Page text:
Thursday, August 22, 2013

MERS Death Toll Rises; CDC Funds Increased Local Monitoring

August 21, 2013

Saudi Death Toll Rises to 76:
MERS virus (image from eden.lsu.edu)
The Saudi Health Ministry has announced that 76 people have died so far from the MERS virus which has health officials on alert in the Middle East, Europe and indeed worldwide. (EDIT: The source for this report may have mis-reported infection rates as deaths as these numbers are as yet, unconfirmed)

MERS (Middle East Respiratory Syndrome) was first reported in 2012 in isolated clusters on the Arabian Peninsula. It was still unknown if the virus could be transmitted by personal contact. At that time, there were about eleven known cases of the virus, five fatal.

Human to human transmission was confirmed in March, 2013 with the infection and death of a man in Britain. By then, the number of cases had increased to fourteen with eight fatalities. April and May saw a total of 23 infections in eastern Saudi Arabia.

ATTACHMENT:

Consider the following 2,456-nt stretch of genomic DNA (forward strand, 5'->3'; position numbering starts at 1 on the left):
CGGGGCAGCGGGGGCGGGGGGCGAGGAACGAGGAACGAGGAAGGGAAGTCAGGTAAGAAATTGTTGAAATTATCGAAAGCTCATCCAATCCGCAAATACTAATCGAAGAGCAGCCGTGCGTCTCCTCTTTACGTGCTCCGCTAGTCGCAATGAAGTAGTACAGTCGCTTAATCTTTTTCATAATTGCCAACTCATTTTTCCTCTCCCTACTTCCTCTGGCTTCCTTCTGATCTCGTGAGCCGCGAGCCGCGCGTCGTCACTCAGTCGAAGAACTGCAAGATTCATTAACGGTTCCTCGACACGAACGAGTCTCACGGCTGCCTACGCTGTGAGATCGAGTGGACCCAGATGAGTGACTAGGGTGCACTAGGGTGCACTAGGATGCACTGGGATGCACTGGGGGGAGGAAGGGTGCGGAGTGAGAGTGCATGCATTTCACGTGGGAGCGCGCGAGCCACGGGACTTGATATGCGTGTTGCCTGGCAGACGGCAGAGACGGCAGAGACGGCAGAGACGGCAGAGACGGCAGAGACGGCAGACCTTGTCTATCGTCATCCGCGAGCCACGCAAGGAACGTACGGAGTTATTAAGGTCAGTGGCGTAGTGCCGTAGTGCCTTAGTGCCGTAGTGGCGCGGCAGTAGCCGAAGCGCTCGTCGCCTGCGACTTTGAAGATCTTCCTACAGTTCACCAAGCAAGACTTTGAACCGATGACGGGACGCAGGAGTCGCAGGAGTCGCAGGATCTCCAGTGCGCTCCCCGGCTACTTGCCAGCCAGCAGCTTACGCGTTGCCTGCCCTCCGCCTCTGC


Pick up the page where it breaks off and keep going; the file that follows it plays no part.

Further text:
The death toll rose as the disease spread, and by mid-August the numbers had jumped to nearly a hundred total confirmed cases with 46 fatalities. Saudi government officials now report the infection has claimed at least 76 lives in that country alone.

In a more optimistic sign, no new cases of MERS have been reported in Saudi since August 1, 2013 despite thousands of Ramadan pilgrims visiting the country during July and August. Countries are advised to be alert for signs of acute respiratory illness in people having recently returned from the area.

CDC Funds Efforts to Increase Local Monitoring:
The CDC (Center for Disease Control and Prevention) has awarded nearly 76 million dollars to assist state and local communities to beef up epidemiology and laboratories to better identify, track and respond to possible outbreaks of infectious disease. This is in addition to the 13.7 million dollars which was dispersed to local agencies in January, 2013.

The money will be used to hire more than a thousand full and part time epidemiologists, laboratory technicians and health information systems personnel. Noting that many outbreaks of infectious disease are first identified at the local level, the announcement states:
"The annual ELC investment provides public health officials with improved tools to respond to more outbreaks, conduct surveillance faster and prevent more illnesses and deaths from infectious diseases...This crucial CDC investment helps build a competent public health workforce, able surveillance systems, modern and efficient laboratory facilities and information networks."
More information on funding for specific states is available at this CDC website.

Originally published in Bits-n-Bytes: Technology Made Simple 

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